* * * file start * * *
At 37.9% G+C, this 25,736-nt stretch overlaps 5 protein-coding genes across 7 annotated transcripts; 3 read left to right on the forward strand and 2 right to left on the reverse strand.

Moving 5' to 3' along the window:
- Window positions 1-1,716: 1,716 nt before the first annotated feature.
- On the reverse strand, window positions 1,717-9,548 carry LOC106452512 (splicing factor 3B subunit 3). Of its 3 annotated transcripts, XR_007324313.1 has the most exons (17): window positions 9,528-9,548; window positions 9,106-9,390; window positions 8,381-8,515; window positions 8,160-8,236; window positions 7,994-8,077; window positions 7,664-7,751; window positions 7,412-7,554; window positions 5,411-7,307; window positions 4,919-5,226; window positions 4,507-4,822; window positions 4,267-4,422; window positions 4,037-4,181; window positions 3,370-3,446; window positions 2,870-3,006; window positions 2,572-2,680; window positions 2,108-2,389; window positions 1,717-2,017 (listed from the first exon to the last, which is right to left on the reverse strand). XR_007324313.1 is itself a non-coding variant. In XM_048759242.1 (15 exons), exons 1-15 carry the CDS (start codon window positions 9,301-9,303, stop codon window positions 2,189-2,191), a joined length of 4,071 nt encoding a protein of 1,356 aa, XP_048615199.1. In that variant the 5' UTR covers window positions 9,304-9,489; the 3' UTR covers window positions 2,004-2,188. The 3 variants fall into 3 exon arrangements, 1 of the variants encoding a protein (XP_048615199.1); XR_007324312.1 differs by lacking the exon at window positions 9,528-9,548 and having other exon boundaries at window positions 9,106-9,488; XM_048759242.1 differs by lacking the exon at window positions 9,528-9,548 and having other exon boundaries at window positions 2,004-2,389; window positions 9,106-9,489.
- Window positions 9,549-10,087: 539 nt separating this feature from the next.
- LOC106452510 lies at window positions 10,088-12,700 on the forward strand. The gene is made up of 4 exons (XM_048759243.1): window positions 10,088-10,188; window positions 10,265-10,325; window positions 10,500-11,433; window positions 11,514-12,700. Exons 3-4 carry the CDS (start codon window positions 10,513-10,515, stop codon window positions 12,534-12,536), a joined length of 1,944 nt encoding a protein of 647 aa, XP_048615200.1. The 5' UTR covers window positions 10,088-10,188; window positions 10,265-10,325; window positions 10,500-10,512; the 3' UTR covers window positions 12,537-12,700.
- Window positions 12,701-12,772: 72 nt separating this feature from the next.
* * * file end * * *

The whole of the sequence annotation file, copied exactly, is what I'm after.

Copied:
At 37.9% G+C, this 25,736-nt stretch overlaps 5 protein-coding genes across 7 annotated transcripts; 3 read left to right on the forward strand and 2 right to left on the reverse strand.

Moving 5' to 3' along the window:
- Window positions 1-1,716: 1,716 nt before the first annotated feature.
- On the reverse strand, window positions 1,717-9,548 carry LOC106452512 (splicing factor 3B subunit 3). Of its 3 annotated transcripts, XR_007324313.1 has the most exons (17): window positions 9,528-9,548; window positions 9,106-9,390; window positions 8,381-8,515; window positions 8,160-8,236; window positions 7,994-8,077; window positions 7,664-7,751; window positions 7,412-7,554; window positions 5,411-7,307; window positions 4,919-5,226; window positions 4,507-4,822; window positions 4,267-4,422; window positions 4,037-4,181; window positions 3,370-3,446; window positions 2,870-3,006; window positions 2,572-2,680; window positions 2,108-2,389; window positions 1,717-2,017 (listed from the first exon to the last, which is right to left on the reverse strand). XR_007324313.1 is itself a non-coding variant. In XM_048759242.1 (15 exons), exons 1-15 carry the CDS (start codon window positions 9,301-9,303, stop codon window positions 2,189-2,191), a joined length of 4,071 nt encoding a protein of 1,356 aa, XP_048615199.1. In that variant the 5' UTR covers window positions 9,304-9,489; the 3' UTR covers window positions 2,004-2,188. The 3 variants fall into 3 exon arrangements, 1 of the variants encoding a protein (XP_048615199.1); XR_007324312.1 differs by lacking the exon at window positions 9,528-9,548 and having other exon boundaries at window positions 9,106-9,488; XM_048759242.1 differs by lacking the exon at window positions 9,528-9,548 and having other exon boundaries at window positions 2,004-2,389; window positions 9,106-9,489.
- Window positions 9,549-10,087: 539 nt separating this feature from the next.
- LOC106452510 lies at window positions 10,088-12,700 on the forward strand. The gene is made up of 4 exons (XM_048759243.1): window positions 10,088-10,188; window positions 10,265-10,325; window positions 10,500-11,433; window positions 11,514-12,700. Exons 3-4 carry the CDS (start codon window positions 10,513-10,515, stop codon window positions 12,534-12,536), a joined length of 1,944 nt encoding a protein of 647 aa, XP_048615200.1. The 5' UTR covers window positions 10,088-10,188; window positions 10,265-10,325; window positions 10,500-10,512; the 3' UTR covers window positions 12,537-12,700.
- Window positions 12,701-12,772: 72 nt separating this feature from the next.